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Greetings all, I'm looking for a more efficient way to grab multiple users without too much code redundancy.

I have a Users class, (here's a highly condensed representation)

    Class Users {

    function __construct() { ... ... }

    public static function getNew($id) {

         // This is all only example code
         $sql = "SELECT Name,Email,Etc.. FROM Users WHERE User_ID=?";

         // Retrieval using prepared statements would go here
         $user = new User();
         $user->setID($id);
         ....

         return $user;
}
  public static function getNewestUsers($count) {
     $sql = "SELECT User_ID,Name,Email,Etc.. FROM Users ORDER BY Join_Date LIMIT ?";

     $users = array();

     // Prepared Statement Data Here

     $stmt->bind_result($id,$name,$email,$etc);

     while($stmt->fetch()) {
        $users[] = Users::getNew($id);
        ...
     }
     return $users;
   }
   // These have more sanity/security checks, demonstration only.
   function setID($id) { $this->id = $id; }
   function setName($name) { $this->name = $name; }
 ...
}

So clearly calling getNew() in a loop is inefficient, because it makes $count number of calls to the database each time. I would much rather select all users in a single SQL statement.

The problem is that I have probably a dozen or so methods for getting arrays of users, so all of these would now need to know the names of the database columns which is repeating a lot of structure that could always change later.

What are some other ways that I could approach this problem? My goals include efficiency, flexibility, scalability, and good design practice.

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2 Answers

up vote 1 down vote accepted

Simplification of boilerplate SQL binding

This isn't so much a solution as a suggestion:

You're running pretty bare to the metal here as far as sql. I recommend separating your sql out a bit more, one way that I've found useful is creating a simple database abstraction library function, let's call it query. Using Mikushi's example above:

// params: $select = full select statement with binding placeholders
// params: $bindings = either associative or numeric array, whichever fits your database binding method better
function query($select, $bindings=array()){
$res = array();

// Loop over each binding here
// Run the bound select statement, get the $res result

while($row = mysql_fetch_assoc($res)) {
        $rows[] = $row;

    }
    return $rows;
}

Ideal usage, going off of how binding works with PDO because I'm not really familiar with the binding method for mysql_fetch_assoc()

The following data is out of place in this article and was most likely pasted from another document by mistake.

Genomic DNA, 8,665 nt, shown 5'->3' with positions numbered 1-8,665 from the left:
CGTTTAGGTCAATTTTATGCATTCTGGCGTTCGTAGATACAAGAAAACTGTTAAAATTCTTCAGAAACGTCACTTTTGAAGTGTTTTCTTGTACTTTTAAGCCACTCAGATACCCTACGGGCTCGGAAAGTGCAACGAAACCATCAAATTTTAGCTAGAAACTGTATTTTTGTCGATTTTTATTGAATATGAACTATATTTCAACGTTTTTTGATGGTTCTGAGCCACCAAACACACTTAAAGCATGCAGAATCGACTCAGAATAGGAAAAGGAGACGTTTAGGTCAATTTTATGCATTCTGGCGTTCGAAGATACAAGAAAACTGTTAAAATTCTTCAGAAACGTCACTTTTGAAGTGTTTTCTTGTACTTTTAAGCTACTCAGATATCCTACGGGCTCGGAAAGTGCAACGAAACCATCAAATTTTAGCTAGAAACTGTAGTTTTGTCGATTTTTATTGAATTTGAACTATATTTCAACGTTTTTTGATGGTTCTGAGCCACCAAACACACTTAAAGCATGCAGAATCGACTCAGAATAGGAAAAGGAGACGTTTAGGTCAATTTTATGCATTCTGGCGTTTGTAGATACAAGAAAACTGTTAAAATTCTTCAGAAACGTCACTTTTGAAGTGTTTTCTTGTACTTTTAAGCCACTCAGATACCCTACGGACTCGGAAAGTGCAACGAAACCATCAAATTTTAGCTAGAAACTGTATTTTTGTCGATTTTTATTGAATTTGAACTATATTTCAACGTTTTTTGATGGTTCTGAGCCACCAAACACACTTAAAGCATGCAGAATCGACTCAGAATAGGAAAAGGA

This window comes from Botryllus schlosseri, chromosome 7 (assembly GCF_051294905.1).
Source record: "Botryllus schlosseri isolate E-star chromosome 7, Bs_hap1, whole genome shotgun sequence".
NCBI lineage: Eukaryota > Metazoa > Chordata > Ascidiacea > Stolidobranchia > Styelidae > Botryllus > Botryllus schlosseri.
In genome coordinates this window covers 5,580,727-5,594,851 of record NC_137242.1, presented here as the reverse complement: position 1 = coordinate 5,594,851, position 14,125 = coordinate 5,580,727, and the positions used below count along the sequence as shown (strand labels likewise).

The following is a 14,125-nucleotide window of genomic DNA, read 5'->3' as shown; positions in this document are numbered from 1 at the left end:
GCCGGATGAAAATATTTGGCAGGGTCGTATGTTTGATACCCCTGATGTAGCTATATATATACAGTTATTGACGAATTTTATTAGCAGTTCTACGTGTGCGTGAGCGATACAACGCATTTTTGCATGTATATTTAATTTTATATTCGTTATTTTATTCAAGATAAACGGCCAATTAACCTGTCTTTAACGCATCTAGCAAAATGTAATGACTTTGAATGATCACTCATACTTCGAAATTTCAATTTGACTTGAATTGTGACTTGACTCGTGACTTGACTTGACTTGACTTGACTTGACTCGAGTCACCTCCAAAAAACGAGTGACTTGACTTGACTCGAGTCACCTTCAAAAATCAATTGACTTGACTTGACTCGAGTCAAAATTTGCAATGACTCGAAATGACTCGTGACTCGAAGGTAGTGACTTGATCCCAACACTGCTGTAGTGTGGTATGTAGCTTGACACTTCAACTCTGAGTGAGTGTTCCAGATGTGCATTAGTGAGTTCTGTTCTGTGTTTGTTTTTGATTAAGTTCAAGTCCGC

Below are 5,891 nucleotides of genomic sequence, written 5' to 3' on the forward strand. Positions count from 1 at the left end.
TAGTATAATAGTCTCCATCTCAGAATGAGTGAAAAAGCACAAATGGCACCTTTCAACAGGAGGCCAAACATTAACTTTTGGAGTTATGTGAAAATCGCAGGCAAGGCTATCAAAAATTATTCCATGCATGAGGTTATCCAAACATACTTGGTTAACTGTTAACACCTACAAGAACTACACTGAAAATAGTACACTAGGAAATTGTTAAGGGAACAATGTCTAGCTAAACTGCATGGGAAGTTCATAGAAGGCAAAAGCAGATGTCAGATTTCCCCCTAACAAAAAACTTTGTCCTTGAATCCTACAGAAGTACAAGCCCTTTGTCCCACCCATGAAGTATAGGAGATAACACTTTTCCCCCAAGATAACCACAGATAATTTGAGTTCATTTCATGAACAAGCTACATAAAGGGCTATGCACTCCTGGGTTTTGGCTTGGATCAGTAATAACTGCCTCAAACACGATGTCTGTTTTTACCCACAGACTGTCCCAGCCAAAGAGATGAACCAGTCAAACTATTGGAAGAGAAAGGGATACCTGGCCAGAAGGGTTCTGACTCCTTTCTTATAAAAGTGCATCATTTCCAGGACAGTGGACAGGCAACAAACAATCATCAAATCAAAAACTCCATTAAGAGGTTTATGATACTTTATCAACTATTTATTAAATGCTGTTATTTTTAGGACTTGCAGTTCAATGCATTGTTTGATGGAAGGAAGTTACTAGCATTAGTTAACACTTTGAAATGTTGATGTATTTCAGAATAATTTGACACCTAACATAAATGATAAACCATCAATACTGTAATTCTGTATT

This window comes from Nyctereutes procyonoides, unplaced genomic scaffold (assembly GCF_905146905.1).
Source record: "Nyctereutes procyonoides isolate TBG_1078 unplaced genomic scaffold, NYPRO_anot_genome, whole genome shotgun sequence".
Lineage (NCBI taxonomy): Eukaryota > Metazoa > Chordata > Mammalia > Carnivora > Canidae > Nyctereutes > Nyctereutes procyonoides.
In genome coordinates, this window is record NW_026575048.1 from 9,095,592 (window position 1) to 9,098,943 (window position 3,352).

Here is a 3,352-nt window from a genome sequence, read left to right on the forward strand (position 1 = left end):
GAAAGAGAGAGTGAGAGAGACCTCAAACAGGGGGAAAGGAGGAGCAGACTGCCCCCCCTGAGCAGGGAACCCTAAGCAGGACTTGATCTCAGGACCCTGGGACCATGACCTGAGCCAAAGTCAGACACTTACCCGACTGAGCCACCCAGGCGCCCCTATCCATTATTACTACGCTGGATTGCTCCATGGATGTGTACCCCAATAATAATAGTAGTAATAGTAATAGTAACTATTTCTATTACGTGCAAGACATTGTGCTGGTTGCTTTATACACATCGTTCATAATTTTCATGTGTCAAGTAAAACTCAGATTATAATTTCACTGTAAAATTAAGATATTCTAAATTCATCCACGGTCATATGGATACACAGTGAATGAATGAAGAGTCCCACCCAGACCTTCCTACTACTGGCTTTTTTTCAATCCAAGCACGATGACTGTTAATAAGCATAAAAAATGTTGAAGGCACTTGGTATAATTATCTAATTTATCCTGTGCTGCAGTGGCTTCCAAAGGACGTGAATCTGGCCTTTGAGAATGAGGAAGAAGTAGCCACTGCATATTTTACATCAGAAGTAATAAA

$user_data = query('SELECT User_ID,Name,Email,Etc.. FROM Users ORDER BY Join_Date LIMIT :count', array('count'=>$count));

That has three benefits: simpler binding, not having to do boiler-plate for single or multi-row select statements (an 80%-of-the-time use case), and potentially an easier time if you ever need to switch databases.

Factory Pattern to Separate Creation of User objects from modification

As far as the original issue of user creation, how about using the factory pattern to separate the creation of User objects from the methods that User objects can perform on their own data?

Class UserFactory{
    public static function getNewestUsers($count){
        $sql_statement = "SELECT User_ID,Name,Email,Etc.. FROM Users ORDER BY Join_Date LIMIT :count";
        $users_info = query($sql_statement, array('count'=>$count);
        $users = array();
        foreach($users as $user_info){
            $users[] = new User($user_info);
        }
        return $users;
    }
}

Use:

$user_objects = UserFactory::getNewestUsers( 45 );

The user object would then only: use __constructor() on an array of data as Mikushi mentions, and perform alterations on that data (which the factory could potentially have a function saveUser($user_object) to save changes.

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1  
I would simply use the full select statement, not -just- a where statement. That allows the query function (I'm suggesting it as an actual library function for reusability, not an object method) to be reusable in a lot of places. And the binding could be numeric or, for better clarity, it could be string based, e.g. $bindings['count'] = 45; $bindings['offset'] = 7; $bindings['username'] = 'bob'; –  Kzqai Apr 22 '10 at 15:50
    
Excellent! This will make my code Much more flexible and portable. Your help is greatly appreciated. –  pws5068 Apr 22 '10 at 15:54
    
Whoops, I clarified the UserFactory class above and added a use case because it's better to make the UserFactory methods static so that you don't have to needlessly instantiate the object. –  Kzqai Apr 22 '10 at 16:03
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You could make your User object __construct method accept an array as parameter :

class User 
{

    public function __construct($infos) {
        if(is_array($infos)) {
            $this->_initFromArray($infos);
        } else if(is_numeric($infos)) {
            $this->_initFromID($infos);
        } else {
            //Handle error
        }

    }

    private function _initFromArray($userInfo) {
        //Set your stuff in here
    }

    private function _initFromID($userID) {
        //Do your SQL magic
    }

    public function getUsersNewest($count) {
        sql = "SELECT * FROM Users ORDER BY Join_Date LIMIT ?";

        $users = array();

        // Prepared Statement Data Here
        while($row = mysql_fetch_assoc($res)) {
            $users[] = new Users($row);

        }
        return $users;
    }

}

Something along the line...

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Thank you for your help, I will implement your suggestion –  pws5068 Apr 22 '10 at 16:00
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